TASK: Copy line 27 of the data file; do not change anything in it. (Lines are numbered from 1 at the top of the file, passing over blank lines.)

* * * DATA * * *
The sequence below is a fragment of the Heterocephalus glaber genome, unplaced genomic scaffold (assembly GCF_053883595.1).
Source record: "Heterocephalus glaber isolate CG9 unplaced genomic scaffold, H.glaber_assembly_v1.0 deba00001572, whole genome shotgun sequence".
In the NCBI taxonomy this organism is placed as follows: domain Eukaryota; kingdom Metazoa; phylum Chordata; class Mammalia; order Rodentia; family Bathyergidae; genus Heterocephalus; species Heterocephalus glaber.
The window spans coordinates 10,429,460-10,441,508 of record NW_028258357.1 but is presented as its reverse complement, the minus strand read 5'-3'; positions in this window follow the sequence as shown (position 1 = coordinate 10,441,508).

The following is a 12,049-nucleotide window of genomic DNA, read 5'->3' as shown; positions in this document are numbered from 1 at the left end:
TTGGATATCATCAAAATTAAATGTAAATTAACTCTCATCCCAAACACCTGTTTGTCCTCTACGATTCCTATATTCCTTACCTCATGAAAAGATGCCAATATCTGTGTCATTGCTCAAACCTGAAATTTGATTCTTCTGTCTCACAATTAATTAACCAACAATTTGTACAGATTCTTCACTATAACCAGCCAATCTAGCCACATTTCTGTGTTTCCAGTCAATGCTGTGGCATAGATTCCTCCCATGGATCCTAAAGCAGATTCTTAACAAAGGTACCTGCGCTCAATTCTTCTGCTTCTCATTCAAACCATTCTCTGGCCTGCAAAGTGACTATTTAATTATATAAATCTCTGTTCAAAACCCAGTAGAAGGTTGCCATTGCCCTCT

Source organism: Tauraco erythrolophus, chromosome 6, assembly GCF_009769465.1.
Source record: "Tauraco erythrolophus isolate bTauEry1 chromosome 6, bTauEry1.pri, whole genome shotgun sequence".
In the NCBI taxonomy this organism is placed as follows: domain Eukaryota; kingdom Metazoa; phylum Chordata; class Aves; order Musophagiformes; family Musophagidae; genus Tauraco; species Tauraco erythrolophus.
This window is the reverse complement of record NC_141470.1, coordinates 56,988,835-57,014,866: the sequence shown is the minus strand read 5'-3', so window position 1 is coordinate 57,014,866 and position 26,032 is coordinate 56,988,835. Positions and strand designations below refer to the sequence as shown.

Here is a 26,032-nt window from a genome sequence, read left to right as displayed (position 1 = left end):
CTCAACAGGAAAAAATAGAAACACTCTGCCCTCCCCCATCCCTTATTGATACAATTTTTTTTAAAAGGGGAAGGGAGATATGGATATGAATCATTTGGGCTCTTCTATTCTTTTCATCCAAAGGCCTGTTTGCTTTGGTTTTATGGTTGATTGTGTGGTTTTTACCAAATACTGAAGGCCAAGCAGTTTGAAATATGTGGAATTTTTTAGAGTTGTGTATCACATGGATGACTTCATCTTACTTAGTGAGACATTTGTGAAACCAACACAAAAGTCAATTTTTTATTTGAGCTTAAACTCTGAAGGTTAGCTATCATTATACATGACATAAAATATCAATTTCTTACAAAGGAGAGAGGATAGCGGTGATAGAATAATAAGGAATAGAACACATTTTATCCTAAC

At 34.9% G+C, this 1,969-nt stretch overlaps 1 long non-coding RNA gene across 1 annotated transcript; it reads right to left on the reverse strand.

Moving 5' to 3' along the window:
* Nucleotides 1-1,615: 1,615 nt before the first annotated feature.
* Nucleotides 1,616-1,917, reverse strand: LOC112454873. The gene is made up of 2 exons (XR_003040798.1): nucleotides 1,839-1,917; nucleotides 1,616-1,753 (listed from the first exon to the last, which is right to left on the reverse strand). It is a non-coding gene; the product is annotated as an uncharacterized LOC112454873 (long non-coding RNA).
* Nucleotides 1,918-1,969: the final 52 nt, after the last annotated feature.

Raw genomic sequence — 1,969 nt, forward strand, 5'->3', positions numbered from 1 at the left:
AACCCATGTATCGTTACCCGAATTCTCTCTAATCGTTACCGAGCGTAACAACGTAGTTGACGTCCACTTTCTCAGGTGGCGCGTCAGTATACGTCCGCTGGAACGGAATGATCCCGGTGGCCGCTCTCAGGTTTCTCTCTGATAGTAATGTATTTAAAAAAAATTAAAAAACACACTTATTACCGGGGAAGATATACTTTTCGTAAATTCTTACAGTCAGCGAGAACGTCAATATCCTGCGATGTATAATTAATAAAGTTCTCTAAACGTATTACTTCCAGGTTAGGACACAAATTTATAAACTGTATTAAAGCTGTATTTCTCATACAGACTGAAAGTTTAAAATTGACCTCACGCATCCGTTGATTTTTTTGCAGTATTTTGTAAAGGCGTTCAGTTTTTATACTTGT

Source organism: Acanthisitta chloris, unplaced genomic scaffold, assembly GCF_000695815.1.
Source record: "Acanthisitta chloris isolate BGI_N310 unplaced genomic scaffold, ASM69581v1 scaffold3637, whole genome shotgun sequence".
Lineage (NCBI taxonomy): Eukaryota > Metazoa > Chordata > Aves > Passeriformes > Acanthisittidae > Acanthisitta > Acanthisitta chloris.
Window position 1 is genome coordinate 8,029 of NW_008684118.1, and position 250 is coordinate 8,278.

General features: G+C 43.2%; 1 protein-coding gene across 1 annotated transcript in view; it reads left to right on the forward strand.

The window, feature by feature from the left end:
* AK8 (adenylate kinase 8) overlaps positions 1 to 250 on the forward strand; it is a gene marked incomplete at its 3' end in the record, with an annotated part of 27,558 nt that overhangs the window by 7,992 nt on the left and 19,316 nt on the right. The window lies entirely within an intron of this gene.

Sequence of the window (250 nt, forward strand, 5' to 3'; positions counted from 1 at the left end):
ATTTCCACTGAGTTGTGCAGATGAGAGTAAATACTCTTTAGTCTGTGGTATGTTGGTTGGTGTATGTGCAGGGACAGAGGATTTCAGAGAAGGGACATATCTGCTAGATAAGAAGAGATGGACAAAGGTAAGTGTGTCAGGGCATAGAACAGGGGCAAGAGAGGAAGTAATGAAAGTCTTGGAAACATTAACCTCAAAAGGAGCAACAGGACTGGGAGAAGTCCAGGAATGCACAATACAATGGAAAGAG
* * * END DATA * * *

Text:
Sequence of the window (250 nt, forward strand, 5' to 3'; positions counted from 1 at the left end):